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Bound states of massless fermions

  1. Feb 8, 2009 #1
    If I look at the energy of the hydrogen atom, the energy is proportional to the mass of the electron (or more precisely, the reduced mass). Does this mean that without a Higgs mechanism, there are no bound states of the hydrogen atom? (Or is it just an artifact of a non-relativistic theory that I see no bound states when I let the mass -> 0?)

    Second question, if there aren't bound states for that reason, how general is this? For example, if the quarks were truely massless, would that prevent bound states of quarks as well? Or would there still be confinement?
  2. jcsd
  3. Feb 9, 2009 #2


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    It would certainly be a challenge to create a bound state with a massless particle. The mathematics of Bound states with highly relativistic particles is difficult and controversial and I don't believe there is agreement in the literature. Certainly it would have very different properties than hydrogen and would be highly unstable.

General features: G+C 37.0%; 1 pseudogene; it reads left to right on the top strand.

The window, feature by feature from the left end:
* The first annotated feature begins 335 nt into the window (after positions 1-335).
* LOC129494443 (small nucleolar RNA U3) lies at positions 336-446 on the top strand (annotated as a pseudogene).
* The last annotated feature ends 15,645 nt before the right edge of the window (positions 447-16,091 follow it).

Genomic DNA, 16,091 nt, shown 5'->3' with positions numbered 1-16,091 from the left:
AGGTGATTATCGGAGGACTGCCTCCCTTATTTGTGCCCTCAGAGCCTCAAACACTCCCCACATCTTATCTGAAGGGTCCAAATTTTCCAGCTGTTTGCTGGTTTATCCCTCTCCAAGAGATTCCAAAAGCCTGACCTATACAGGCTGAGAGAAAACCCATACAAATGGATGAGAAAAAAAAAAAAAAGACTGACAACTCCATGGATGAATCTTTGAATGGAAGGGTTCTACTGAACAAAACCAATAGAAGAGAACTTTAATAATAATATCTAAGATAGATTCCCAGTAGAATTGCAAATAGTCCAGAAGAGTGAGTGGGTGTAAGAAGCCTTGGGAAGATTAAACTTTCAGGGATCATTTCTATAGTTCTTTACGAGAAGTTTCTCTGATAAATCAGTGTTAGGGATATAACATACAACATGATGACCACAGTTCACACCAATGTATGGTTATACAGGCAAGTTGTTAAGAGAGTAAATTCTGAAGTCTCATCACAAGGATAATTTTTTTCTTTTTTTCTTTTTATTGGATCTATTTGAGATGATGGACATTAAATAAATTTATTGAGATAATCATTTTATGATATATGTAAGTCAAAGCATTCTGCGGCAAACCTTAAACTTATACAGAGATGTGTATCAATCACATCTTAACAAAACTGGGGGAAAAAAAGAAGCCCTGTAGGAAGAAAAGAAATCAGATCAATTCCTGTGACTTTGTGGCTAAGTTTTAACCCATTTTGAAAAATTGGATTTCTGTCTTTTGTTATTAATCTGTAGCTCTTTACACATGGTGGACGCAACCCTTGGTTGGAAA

As for the quarks, well yea in reality even without a Higgs mechanism, you won't have exactly zero mass b/c of the chiral symmetry breaking and mass gap issues. But since the mass scales are completely different you'd have again, very different physics than you are used too.
    Last edited: Feb 9, 2009
  4. Feb 9, 2009 #3
    I'm not sure what you are referring to here, would you mind explaining a bit more to help me understand?

    By chiral, do you mean left/right handed? I thought that was not a good symmetry at any energy (ie. it is not a spontaneously broken symmetry). As for mass gap, I've never really understood what motivates that expectation theoretically. Bosons don't necessarily have a mass gap, why should the fermions?
  5. Feb 9, 2009 #4


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    It is a spontaneous broken symmetry since you only have pseudoscalar mesons in nature, and no real scalar ones (i.e no positive parity partners for e.g. the pions)

    This is a quite good (maybe a bit too technical) article about this:

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